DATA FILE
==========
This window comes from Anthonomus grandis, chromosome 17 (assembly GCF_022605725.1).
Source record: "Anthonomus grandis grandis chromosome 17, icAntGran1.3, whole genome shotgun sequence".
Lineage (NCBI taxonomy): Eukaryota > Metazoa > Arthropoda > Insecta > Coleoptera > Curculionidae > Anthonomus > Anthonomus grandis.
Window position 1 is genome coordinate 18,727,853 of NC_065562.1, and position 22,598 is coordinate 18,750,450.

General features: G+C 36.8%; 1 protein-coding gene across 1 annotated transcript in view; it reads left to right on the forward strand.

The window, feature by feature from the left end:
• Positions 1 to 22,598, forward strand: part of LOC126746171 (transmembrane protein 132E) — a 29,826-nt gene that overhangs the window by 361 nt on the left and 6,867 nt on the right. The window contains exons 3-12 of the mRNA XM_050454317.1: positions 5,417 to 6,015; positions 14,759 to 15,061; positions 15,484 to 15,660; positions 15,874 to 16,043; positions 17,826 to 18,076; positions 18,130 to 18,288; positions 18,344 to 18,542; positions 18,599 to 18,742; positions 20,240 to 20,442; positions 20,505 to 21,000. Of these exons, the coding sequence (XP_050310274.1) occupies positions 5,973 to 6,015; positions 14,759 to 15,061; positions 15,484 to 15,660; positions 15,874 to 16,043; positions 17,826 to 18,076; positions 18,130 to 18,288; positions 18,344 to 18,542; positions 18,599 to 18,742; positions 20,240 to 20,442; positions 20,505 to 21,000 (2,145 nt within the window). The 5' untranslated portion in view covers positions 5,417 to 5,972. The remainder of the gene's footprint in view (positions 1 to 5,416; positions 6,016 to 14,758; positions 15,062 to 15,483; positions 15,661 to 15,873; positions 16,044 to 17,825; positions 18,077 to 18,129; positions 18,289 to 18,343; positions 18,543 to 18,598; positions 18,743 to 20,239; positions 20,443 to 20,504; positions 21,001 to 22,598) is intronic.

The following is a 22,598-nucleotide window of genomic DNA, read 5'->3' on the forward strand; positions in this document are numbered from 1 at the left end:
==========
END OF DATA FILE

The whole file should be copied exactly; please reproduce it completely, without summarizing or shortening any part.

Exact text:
This window comes from Anthonomus grandis, chromosome 17 (assembly GCF_022605725.1).
Source record: "Anthonomus grandis grandis chromosome 17, icAntGran1.3, whole genome shotgun sequence".
Lineage (NCBI taxonomy): Eukaryota > Metazoa > Arthropoda > Insecta > Coleoptera > Curculionidae > Anthonomus > Anthonomus grandis.
Window position 1 is genome coordinate 18,727,853 of NC_065562.1, and position 22,598 is coordinate 18,750,450.

General features: G+C 36.8%; 1 protein-coding gene across 1 annotated transcript in view; it reads left to right on the forward strand.

The window, feature by feature from the left end:
• Positions 1 to 22,598, forward strand: part of LOC126746171 (transmembrane protein 132E) — a 29,826-nt gene that overhangs the window by 361 nt on the left and 6,867 nt on the right. The window contains exons 3-12 of the mRNA XM_050454317.1: positions 5,417 to 6,015; positions 14,759 to 15,061; positions 15,484 to 15,660; positions 15,874 to 16,043; positions 17,826 to 18,076; positions 18,130 to 18,288; positions 18,344 to 18,542; positions 18,599 to 18,742; positions 20,240 to 20,442; positions 20,505 to 21,000. Of these exons, the coding sequence (XP_050310274.1) occupies positions 5,973 to 6,015; positions 14,759 to 15,061; positions 15,484 to 15,660; positions 15,874 to 16,043; positions 17,826 to 18,076; positions 18,130 to 18,288; positions 18,344 to 18,542; positions 18,599 to 18,742; positions 20,240 to 20,442; positions 20,505 to 21,000 (2,145 nt within the window). The 5' untranslated portion in view covers positions 5,417 to 5,972. The remainder of the gene's footprint in view (positions 1 to 5,416; positions 6,016 to 14,758; positions 15,062 to 15,483; positions 15,661 to 15,873; positions 16,044 to 17,825; positions 18,077 to 18,129; positions 18,289 to 18,343; positions 18,543 to 18,598; positions 18,743 to 20,239; positions 20,443 to 20,504; positions 21,001 to 22,598) is intronic.

The following is a 22,598-nucleotide window of genomic DNA, read 5'->3' on the forward strand; positions in this document are numbered from 1 at the left end: